suggestions from not only the other political groups within the Council
but also community organisations, trade unions and individual parents [...].
Personally, I can tell you that I am determined to take account of as
many different factors as possible when the time comes to decide the
budget; and, since the situation is changing all the time, we will have
to continue to give serious consideration to all proposals right up
until the budget is decided next month
I know that the Council's Children and Families department enjoys a very
good relationship with our schools and headteachers across the city and
that their views will always be taken on board as to how we can best
support them, whilst ensuring that we use the limited supply of
taxpayers money which we have as efficiently as possible. Especially in
the straitened financial situation that the public sector finds itself
in these days.
As a bottom line I can assure you that we will make every effort to
preserve – and indeed enhance where possible – vital services,
especially our schools.
Cllr Charles Dundas, Ward 11 (26.1.10)
Our schools are one of our most important front line services, and we must do all we can to ensure the ongoing quality of education. We have to give priority though to services for vulnerable children and our elderly, and therefore to preserve these as much as possible it may be necessary to accept some budget cuts in general education provision. I do want these to be as low as we can possibly get them however, as I know the schools are already operating extremely 'leanly' and efficiently.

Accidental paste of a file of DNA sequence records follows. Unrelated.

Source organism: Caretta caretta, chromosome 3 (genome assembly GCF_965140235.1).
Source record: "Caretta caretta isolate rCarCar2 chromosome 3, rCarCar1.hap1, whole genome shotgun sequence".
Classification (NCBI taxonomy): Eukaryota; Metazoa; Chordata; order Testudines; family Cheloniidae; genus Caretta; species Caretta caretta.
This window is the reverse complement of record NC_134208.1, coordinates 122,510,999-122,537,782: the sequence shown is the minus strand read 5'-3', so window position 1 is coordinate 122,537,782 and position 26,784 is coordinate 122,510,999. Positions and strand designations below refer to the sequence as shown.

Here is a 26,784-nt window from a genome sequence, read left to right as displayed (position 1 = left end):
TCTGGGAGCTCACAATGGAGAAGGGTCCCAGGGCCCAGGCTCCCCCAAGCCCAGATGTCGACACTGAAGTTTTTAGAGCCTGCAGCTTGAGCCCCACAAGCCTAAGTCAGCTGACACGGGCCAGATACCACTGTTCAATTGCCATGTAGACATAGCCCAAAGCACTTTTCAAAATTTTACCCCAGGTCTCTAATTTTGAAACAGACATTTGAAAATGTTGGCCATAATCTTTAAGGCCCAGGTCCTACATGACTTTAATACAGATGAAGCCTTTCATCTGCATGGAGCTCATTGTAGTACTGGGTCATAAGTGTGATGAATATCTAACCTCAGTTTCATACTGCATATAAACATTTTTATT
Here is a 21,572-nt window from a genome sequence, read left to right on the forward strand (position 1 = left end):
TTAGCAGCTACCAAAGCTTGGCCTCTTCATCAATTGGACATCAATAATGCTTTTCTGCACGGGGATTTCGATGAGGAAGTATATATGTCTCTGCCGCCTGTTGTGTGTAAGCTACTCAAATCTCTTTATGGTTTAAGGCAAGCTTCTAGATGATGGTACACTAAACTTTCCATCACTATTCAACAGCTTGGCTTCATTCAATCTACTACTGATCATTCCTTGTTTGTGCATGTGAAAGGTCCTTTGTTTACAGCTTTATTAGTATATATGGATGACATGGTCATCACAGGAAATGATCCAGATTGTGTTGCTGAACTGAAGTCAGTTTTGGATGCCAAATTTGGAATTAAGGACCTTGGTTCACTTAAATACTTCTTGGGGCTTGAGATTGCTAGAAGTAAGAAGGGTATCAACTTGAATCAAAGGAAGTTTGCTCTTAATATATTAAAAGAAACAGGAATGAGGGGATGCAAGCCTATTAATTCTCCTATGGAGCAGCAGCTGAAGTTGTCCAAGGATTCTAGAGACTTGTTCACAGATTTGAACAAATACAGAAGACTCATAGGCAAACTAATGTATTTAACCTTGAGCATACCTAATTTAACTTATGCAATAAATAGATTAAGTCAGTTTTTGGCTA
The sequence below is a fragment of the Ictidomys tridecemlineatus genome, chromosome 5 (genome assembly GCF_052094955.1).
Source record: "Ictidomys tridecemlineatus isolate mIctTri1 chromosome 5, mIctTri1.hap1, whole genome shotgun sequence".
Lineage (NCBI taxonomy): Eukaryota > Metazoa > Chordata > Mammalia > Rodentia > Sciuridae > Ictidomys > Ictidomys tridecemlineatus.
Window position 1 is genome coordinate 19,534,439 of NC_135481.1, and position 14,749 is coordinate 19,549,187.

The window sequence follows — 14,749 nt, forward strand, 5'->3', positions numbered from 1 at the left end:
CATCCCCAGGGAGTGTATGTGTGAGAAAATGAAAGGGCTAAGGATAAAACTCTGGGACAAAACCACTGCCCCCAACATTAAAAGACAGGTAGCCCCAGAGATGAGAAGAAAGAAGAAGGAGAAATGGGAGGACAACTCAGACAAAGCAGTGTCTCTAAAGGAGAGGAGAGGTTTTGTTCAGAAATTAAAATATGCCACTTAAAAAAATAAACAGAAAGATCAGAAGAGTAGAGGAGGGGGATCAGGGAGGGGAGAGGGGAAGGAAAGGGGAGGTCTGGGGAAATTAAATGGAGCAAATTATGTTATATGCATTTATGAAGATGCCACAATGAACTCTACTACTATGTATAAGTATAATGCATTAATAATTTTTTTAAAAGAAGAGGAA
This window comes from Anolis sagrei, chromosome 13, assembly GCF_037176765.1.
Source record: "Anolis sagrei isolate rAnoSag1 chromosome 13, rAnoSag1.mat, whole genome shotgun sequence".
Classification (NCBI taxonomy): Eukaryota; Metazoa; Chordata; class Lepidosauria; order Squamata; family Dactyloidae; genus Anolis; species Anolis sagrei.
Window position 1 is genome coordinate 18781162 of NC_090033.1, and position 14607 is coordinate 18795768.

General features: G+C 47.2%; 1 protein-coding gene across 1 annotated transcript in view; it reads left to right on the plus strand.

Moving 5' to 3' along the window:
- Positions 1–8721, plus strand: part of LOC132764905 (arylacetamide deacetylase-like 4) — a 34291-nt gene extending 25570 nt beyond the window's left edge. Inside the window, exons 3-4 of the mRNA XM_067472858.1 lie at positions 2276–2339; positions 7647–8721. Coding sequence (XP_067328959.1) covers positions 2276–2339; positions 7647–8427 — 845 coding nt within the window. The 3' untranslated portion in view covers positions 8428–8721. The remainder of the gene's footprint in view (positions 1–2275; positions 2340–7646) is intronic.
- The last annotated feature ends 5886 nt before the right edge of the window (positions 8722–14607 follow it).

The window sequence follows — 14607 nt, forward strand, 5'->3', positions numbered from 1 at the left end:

Cllr Louise Lang, Ward 12 (26.1.10)
I am strongly opposed to a 2.5% cut to school budgets in 2010–11. From reading the [Edinburgh Network of Parent Councils] document and from discussing the issue (with parents and teachers) I am persuaded that a cut of that magnitude would cause damage to frontline education. I am very concerned about the effect the cut would have on staffing, materials and infrastructure.[...] The Conservative Group on the Council are currently working through the detailed numbers. They are attempting to reach, credibly, a position where no cuts are required in 2010–2011 for devolved school management budgets.
Gavin Brown, MSP (26.1.10)
The Conservative group is committed to looking at reform of school
administration to fulfil its policy of devolving more control of schools
to head teachers and individual school management because it believes
that individual and schools, their teachers and the parents of the
children attending them are best placed to make the decisions about
their schools. The Conservative Group is currently finalising its
budget for 2010/11 and will announce it in due course.
Cllr Joanna Mowat, Ward 11 (26.1.10)
With regards to the school budgets, the figures that have been quoted in the Evening News are merely proposals put forward by council officials to produce a balanced budget. As a result of the banking crisis and the reduced money coming from Westminster, Edinburgh Council has been put in an extremely difficult financial climate and I will be doing all I can to find ways of providing the same service for less money in other areas so schools will not see a reduction in the money they have to spend. Last year, Edinburgh's schools were given £250k extra in their budgets which has seen attainment continue to rise and exclusions continue to fall and it would be my hope that we are able to continue this in the future.